Trial begins for Winnipeg police officer accused of fraud, obstruction of justice

A Winnipeg police officer is in court, facing charges for allegedly altering information in a police database after he was issued a speeding ticket in October 2019.

On Wednesday, Provincial Judge Cindy Sholdice heard from first witnesses in the trial of Patrol Sgt. Sean Cassidy. The Winnipeg police officer has been charged with unauthorized use of a computer, fraud and obstruction of justice. Cassidy has pleaded not guilty.

Const. Steve Leroux, who had been with the Winnipeg Police Service for 20 years, was among those called as a witness Wednesday. He said at the time, he had been working in the photo radar unit, which Cassidy was in charge of.

On Oct. 1, 2019, he testified the unit went out for breakfast as a team-building exercise, with Cassidy driving the group in his personal mini van.

On the way back, Leroux said they drove by a photo radar van.

"Sean commented to the effect that 'I think I got flashed' or something like that—and that is when I looked back and I saw a van," he said.

He told the court Cassidy turned around and pulled up by the van and spoke to the driver.

"He asked the driver if he got a ticket," Leroux said.

"It did not appear that Patrol Sgt. Cassidy was attempting to have a secret conversation with the operator of that photo enforcement vehicle?" defence counsel Lisa LaBossiere asked in her cross-examination of Leroux.

"No, I was under the impression he was just trying to find out if he got a ticket or not," Leroux responded.

Ryan Oswald, the director of operations for Conduent Business Services Canada—a company contracted by the city to run the photo enforcement program—said he was told later that day that Cassidy had approached the driver about the ticket.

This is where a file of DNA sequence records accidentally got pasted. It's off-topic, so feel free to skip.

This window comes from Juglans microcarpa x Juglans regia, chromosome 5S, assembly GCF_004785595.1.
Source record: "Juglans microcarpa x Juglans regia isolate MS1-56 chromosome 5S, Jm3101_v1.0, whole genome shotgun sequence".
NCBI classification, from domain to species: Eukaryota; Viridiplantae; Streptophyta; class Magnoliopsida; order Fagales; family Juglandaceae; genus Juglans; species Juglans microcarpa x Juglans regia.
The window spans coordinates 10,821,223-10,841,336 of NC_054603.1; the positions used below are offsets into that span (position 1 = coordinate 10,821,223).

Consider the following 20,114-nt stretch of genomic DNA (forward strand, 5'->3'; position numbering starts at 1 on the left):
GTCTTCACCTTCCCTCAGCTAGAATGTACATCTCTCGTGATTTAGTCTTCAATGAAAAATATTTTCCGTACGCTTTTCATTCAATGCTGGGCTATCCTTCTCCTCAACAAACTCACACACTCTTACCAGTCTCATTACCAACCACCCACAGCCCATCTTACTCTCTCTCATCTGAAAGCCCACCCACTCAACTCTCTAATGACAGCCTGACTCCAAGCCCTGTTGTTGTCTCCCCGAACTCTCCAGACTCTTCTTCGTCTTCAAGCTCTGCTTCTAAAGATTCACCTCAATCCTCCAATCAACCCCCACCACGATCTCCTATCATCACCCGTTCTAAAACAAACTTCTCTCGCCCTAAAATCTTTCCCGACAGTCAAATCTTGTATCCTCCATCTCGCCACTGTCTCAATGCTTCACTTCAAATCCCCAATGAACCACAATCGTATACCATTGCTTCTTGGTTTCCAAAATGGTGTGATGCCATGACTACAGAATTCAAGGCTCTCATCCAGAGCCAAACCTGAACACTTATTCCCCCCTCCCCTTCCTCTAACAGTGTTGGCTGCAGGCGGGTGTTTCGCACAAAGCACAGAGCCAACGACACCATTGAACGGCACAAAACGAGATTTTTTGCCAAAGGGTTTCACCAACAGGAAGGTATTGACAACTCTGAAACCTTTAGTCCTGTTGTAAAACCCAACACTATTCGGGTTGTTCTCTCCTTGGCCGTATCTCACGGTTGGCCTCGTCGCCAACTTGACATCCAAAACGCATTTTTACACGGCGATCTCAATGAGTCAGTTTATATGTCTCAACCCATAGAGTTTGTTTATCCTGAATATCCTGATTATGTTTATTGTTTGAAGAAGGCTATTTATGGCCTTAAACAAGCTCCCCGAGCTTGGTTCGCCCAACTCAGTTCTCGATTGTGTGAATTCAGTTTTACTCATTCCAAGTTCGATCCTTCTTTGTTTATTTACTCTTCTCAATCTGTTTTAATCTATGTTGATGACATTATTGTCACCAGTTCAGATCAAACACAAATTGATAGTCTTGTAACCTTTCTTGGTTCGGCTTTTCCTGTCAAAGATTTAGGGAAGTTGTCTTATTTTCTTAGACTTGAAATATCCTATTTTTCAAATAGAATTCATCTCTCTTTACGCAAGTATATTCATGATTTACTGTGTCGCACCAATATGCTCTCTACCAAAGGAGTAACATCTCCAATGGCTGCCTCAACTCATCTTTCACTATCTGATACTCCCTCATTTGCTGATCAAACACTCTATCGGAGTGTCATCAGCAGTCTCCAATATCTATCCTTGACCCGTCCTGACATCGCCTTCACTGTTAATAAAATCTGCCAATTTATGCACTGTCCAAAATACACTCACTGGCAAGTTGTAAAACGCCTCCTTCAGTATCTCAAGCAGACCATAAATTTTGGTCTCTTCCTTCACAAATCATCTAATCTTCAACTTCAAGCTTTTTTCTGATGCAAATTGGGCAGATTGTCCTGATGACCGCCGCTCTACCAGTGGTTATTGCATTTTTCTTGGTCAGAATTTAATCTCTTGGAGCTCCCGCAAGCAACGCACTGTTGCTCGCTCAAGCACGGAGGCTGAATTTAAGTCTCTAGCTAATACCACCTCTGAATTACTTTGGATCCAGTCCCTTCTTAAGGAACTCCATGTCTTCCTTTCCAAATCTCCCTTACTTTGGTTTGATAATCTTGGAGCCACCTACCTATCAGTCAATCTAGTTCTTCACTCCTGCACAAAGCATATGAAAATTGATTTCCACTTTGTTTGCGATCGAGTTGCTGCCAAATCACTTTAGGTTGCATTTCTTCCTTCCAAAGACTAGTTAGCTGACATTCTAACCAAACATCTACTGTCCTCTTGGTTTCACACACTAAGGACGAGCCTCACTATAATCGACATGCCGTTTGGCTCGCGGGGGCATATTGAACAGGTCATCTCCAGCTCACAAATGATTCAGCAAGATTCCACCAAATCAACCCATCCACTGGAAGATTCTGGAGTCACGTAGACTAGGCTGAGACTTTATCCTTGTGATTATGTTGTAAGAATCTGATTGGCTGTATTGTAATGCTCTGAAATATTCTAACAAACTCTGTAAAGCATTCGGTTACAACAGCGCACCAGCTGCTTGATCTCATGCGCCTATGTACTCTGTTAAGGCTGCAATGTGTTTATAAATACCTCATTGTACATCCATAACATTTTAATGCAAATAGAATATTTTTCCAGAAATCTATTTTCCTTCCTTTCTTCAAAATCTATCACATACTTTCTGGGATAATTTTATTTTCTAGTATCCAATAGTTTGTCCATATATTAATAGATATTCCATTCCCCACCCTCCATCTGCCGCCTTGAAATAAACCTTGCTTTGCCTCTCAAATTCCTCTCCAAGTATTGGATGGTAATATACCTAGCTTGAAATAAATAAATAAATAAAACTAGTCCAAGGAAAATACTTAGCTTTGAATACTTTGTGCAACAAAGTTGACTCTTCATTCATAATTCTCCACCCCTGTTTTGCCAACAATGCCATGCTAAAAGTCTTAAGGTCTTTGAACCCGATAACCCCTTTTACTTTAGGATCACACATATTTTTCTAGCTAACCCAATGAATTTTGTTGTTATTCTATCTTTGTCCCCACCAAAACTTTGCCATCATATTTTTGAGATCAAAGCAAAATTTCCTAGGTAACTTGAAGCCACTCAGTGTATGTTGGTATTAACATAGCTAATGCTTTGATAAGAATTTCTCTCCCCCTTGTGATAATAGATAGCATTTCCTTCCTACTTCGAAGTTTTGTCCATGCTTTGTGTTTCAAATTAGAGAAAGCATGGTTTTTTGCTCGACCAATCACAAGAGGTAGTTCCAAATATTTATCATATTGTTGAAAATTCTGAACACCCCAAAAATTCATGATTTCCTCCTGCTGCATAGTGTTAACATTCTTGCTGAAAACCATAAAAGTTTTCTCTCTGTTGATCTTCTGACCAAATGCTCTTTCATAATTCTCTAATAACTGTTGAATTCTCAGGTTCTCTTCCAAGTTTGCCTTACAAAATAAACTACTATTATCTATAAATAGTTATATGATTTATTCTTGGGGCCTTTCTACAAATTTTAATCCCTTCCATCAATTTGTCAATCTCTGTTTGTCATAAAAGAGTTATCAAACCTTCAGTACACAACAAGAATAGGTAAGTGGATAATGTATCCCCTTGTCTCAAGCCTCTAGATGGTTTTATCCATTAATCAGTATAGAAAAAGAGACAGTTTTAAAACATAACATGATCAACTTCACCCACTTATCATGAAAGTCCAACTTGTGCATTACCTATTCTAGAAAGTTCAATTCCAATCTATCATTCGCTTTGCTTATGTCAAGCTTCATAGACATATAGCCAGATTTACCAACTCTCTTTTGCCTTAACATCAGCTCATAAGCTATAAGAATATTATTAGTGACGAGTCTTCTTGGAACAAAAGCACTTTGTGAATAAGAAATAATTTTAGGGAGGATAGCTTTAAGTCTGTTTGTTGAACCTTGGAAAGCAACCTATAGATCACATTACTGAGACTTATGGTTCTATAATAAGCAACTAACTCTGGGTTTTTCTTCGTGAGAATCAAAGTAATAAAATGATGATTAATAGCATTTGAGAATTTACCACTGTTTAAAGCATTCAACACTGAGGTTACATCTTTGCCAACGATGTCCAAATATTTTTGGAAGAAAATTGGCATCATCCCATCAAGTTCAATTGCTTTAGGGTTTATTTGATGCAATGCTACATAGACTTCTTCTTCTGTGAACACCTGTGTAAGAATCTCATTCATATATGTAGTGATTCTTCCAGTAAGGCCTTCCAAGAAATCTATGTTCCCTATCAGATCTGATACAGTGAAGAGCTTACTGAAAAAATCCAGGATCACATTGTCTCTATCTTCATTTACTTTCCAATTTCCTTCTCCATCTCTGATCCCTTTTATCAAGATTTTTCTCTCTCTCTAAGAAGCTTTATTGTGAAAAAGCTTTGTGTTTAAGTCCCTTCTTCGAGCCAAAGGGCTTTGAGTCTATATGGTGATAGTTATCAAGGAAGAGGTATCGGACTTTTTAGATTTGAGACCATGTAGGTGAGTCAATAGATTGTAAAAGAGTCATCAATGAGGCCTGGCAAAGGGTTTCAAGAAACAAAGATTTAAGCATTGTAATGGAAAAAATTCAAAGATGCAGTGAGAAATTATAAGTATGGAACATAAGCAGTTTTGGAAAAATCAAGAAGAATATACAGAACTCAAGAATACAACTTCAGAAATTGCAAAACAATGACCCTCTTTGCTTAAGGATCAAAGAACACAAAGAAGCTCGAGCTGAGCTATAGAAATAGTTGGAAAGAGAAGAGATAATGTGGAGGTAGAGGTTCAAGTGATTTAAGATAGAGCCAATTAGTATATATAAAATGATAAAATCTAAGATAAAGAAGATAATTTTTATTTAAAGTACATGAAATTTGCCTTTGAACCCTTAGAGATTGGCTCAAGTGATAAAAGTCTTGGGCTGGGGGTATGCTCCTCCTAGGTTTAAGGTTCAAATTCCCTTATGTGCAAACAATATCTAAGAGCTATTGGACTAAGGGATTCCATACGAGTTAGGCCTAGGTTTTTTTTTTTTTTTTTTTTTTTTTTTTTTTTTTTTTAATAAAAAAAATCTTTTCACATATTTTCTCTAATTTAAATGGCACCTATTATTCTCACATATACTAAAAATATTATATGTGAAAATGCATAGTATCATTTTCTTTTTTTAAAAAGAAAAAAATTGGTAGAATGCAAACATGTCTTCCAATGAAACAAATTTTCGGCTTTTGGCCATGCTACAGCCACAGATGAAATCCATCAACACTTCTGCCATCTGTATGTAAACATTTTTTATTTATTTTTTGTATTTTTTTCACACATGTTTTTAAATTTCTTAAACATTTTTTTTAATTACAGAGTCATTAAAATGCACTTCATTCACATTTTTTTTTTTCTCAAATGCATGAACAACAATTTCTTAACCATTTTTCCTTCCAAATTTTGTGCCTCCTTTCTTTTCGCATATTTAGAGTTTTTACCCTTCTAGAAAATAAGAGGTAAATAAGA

He said after hearing this, he spoke with a police member from the unit and Sharon MacInnes, Conduent's operations manager at the time.

"I couldn't find the ticket for that particular licence plate. So I had to search for it," MacInnes testified.

She said she found the ticket had automatically been rejected because the licence plate was designated as being an emergency vehicle.

"The fact that it wasn't an emergency vehicle led me to think that it might be a covert vehicle," MacInnes said. "So I looked in the covert list of plates and saw the plate was entered into that list on the date of the violation."

Oswald testified the covert list of plates—also called the special plates list—is a list of emergency and undercover vehicles exempt from photo radar and red light cameras. He said tickets issued to licence plates on this list are automatically rejected.

Oswald said, with permission from a Winnipeg police member, they searched the list and found the licence plate for Cassidy's van had been added to the system by Cassidy's user account the same day the ticket was first issued.

"Ultimately the decision was to us that we should move that violation back into the processing cycle and start fresh, which we did," Oswald said.

The court heard a $259 ticket for speeding in a school zone was then issued to Cassidy.

The trial is expected to continue on Thursday.